Some costs of AmericaN Corporate Capitalism: A Psychological Exploration of Value and Goal Conflicts

Tim Kasser, Steve Cohn, Allen D. Kanner, Richard M. Ryan

Research output: Contribution to journalArticlepeer-review

300 Scopus citations

Abstract

Psychology rarely examines the effects of economic systems on people's lives. In this target article, we set out to explore some of the costs of American corporate capitalism and its focus on self-interest, competition, hierarchical wage labor, and strong desires for financial profit and economic growth. Specifically, we apply recent cross-cultural research on goal and value systems (Schwartz, 1996; Grouzet et al. 2006), as well as a variety of other types of evidence, to demonstrate how the aims and practices that typify American corporate capitalism often conflict with pursuits such as caring about the broader world, having close relationships with others, and, for many people, feeling worthy and free. We hope that by bringing to light the value and goal conflicts inherent in this economic system, psychologists might begin to systematically investigate this pervasive yet paradoxically ignored feature of contemporary culture.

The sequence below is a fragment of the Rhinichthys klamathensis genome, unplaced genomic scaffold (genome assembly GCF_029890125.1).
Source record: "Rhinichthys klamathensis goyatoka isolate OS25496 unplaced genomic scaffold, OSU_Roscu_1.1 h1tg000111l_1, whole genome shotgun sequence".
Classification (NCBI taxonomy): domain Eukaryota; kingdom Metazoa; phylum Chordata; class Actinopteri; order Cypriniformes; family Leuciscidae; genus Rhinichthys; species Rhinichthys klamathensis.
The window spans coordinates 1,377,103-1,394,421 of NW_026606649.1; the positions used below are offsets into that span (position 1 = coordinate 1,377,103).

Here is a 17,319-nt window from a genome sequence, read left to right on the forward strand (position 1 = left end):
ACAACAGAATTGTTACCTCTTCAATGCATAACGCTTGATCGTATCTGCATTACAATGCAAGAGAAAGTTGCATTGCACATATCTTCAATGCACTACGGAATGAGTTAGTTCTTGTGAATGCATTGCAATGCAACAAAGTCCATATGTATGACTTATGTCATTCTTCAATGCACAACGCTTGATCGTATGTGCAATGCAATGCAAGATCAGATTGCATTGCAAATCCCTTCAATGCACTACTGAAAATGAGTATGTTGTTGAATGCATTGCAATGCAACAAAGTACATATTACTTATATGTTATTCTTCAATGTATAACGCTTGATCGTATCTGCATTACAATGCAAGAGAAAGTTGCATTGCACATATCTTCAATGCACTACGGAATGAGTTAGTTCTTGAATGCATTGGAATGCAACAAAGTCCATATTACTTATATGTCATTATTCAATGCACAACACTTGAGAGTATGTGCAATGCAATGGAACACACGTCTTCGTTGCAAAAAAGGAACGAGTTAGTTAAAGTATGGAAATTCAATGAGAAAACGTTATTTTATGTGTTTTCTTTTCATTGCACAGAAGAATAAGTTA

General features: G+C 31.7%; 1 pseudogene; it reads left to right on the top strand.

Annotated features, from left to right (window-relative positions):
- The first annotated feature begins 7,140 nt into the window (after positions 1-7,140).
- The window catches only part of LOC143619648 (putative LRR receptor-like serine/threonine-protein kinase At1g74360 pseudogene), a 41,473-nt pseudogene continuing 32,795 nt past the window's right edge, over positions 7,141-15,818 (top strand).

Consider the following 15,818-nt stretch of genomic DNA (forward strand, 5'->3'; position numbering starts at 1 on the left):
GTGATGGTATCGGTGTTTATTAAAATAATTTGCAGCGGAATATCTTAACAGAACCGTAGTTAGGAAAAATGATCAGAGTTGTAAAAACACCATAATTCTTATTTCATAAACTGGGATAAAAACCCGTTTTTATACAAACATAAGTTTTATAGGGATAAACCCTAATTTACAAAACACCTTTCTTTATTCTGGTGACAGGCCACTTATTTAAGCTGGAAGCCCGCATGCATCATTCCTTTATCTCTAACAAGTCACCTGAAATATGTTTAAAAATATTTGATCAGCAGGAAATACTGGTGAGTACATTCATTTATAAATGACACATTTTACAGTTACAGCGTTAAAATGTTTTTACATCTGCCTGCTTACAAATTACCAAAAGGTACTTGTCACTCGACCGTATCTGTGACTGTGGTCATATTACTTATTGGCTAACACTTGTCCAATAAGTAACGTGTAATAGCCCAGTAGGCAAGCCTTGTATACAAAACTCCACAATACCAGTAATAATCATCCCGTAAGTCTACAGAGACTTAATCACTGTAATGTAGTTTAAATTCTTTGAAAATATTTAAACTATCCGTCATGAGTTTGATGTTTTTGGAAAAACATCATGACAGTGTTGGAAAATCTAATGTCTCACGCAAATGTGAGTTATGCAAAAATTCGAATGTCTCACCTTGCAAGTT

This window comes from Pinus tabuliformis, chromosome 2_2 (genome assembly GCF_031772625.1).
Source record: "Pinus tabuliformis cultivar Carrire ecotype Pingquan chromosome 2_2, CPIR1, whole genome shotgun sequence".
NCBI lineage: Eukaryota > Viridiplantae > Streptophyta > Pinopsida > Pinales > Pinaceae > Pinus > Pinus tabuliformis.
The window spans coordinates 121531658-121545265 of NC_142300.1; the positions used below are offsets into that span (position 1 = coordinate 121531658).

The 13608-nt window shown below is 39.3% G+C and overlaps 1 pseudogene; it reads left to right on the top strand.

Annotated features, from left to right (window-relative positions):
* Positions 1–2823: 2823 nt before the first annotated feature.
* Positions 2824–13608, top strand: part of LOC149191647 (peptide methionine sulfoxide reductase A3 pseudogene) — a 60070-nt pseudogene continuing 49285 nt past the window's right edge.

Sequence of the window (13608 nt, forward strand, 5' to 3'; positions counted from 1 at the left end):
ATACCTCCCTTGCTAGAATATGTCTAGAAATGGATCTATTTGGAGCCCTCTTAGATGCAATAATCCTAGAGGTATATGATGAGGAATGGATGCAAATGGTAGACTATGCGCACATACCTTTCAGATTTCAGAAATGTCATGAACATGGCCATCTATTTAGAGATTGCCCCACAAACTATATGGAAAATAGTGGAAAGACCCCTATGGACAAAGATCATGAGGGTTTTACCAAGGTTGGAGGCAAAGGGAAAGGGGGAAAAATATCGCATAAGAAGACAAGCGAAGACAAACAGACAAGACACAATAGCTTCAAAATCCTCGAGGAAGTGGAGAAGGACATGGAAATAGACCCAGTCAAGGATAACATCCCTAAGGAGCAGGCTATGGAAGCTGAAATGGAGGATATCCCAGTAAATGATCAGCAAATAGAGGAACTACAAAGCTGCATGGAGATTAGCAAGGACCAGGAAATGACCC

Original languageEnglish
Pages (from-to)1-22
Number of pages22
JournalPsychological Inquiry
Volume18
Issue number1
DOIs
StatePublished - 2007

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